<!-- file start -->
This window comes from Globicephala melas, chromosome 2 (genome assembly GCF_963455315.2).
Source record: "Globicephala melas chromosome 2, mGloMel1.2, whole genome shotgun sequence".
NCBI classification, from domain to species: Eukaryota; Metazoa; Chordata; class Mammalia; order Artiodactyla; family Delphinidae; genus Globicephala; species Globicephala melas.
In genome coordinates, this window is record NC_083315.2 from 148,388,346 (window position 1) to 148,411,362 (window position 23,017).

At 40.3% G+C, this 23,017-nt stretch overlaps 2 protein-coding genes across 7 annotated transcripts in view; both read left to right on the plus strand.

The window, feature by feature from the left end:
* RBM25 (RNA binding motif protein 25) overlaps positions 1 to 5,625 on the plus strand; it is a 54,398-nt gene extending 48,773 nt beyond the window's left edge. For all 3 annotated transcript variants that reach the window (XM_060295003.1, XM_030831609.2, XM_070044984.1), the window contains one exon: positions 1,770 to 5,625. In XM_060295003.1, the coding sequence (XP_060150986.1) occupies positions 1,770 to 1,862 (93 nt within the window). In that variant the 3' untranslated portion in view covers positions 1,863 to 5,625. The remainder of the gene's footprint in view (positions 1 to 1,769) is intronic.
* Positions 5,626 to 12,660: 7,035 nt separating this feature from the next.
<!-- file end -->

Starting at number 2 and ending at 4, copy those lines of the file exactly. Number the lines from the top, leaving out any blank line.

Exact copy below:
Source record: "Globicephala melas chromosome 2, mGloMel1.2, whole genome shotgun sequence".
NCBI classification, from domain to species: Eukaryota; Metazoa; Chordata; class Mammalia; order Artiodactyla; family Delphinidae; genus Globicephala; species Globicephala melas.
In genome coordinates, this window is record NC_083315.2 from 148,388,346 (window position 1) to 148,411,362 (window position 23,017).